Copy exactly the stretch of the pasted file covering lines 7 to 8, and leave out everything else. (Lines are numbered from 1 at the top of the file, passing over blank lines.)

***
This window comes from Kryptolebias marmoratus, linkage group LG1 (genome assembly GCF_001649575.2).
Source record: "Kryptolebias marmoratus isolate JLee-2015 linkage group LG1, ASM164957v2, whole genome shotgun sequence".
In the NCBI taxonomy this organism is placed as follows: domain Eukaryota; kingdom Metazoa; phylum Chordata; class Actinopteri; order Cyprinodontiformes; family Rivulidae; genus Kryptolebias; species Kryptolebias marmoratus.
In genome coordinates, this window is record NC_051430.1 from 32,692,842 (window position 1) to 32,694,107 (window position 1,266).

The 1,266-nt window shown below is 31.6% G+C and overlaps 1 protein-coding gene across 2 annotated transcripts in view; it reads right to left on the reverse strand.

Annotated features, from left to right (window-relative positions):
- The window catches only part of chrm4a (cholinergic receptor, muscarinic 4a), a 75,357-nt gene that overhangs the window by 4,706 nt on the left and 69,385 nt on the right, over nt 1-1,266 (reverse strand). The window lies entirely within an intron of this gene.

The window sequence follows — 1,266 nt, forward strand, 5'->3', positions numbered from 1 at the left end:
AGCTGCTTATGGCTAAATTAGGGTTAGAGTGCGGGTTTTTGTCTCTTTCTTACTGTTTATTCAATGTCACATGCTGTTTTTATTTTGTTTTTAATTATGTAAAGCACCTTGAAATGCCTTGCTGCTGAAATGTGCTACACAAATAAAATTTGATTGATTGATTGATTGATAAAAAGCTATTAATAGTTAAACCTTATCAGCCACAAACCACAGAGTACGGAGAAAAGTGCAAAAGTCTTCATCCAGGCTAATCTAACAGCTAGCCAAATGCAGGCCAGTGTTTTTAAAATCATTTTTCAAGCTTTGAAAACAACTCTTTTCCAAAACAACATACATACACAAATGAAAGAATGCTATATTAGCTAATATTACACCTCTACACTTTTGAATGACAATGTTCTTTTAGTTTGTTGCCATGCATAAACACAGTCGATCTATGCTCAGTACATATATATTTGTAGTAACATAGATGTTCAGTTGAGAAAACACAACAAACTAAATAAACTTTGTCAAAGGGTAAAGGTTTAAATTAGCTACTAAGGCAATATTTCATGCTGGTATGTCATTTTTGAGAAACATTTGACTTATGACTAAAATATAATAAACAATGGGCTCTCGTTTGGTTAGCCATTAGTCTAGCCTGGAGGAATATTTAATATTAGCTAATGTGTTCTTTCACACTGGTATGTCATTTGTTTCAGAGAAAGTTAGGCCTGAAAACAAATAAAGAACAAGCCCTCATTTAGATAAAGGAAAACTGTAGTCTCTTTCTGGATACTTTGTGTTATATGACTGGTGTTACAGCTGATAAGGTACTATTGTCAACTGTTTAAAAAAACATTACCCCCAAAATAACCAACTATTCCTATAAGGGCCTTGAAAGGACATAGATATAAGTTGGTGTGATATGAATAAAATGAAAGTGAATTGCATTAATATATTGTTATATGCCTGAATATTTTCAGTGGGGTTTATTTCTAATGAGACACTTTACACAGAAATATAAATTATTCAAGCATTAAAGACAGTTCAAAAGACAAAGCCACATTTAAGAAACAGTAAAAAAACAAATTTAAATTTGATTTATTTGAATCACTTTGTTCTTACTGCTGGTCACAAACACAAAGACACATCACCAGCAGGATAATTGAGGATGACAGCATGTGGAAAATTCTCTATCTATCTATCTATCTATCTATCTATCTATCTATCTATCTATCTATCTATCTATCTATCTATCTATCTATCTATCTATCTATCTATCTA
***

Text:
- The window catches only part of chrm4a (cholinergic receptor, muscarinic 4a), a 75,357-nt gene that overhangs the window by 4,706 nt on the left and 69,385 nt on the right, over nt 1-1,266 (reverse strand). The window lies entirely within an intron of this gene.

The window sequence follows — 1,266 nt, forward strand, 5'->3', positions numbered from 1 at the left end: